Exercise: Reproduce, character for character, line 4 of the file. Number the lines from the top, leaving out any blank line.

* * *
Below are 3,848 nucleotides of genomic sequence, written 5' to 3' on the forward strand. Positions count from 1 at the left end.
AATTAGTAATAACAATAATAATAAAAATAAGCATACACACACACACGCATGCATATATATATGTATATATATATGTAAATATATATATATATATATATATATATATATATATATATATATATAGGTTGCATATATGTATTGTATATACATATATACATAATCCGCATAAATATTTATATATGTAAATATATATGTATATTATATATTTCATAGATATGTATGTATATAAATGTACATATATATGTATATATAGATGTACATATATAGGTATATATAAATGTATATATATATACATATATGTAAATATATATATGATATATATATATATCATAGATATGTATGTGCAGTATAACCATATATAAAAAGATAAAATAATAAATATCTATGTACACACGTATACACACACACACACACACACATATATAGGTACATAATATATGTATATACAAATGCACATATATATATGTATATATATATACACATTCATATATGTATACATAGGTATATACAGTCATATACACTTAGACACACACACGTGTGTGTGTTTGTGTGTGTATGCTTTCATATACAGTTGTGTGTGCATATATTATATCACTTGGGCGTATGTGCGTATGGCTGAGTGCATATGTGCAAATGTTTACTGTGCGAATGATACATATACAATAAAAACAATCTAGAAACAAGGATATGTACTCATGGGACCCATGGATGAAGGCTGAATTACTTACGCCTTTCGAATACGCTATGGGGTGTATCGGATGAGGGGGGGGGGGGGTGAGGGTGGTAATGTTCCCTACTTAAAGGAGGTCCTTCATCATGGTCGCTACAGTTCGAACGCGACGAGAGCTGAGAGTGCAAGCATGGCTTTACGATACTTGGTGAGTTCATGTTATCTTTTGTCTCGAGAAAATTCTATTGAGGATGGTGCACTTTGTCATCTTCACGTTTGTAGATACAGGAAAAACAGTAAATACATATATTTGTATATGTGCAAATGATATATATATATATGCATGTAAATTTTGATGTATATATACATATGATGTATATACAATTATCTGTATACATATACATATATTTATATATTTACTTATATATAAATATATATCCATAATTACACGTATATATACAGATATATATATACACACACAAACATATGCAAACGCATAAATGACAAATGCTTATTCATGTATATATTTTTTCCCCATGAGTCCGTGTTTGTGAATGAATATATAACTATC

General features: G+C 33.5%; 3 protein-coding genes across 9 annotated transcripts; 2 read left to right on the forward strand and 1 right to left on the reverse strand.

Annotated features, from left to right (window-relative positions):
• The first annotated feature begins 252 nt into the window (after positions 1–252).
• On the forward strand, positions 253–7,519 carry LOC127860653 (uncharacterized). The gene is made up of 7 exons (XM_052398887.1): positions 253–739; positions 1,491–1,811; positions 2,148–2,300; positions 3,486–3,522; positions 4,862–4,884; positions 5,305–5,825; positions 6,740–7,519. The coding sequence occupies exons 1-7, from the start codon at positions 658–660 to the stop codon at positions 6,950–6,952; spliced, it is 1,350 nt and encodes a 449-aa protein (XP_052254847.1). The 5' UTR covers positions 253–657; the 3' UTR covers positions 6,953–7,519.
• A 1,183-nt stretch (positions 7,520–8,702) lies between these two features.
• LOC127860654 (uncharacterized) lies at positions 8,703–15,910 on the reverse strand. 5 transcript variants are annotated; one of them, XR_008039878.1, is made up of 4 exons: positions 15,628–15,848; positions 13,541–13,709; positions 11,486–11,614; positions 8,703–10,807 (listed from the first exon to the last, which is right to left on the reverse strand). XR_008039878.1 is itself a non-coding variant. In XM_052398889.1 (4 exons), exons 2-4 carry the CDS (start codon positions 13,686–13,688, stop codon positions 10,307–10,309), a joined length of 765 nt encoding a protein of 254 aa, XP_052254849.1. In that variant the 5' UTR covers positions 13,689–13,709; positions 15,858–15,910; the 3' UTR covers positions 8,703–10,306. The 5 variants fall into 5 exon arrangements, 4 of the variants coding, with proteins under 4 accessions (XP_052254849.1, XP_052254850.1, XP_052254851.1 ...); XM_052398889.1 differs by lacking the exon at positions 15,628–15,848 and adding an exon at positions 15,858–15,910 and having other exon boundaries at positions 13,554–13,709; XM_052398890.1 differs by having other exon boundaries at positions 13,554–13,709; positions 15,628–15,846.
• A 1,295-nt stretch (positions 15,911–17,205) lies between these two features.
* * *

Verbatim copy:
Annotated features, from left to right (window-relative positions):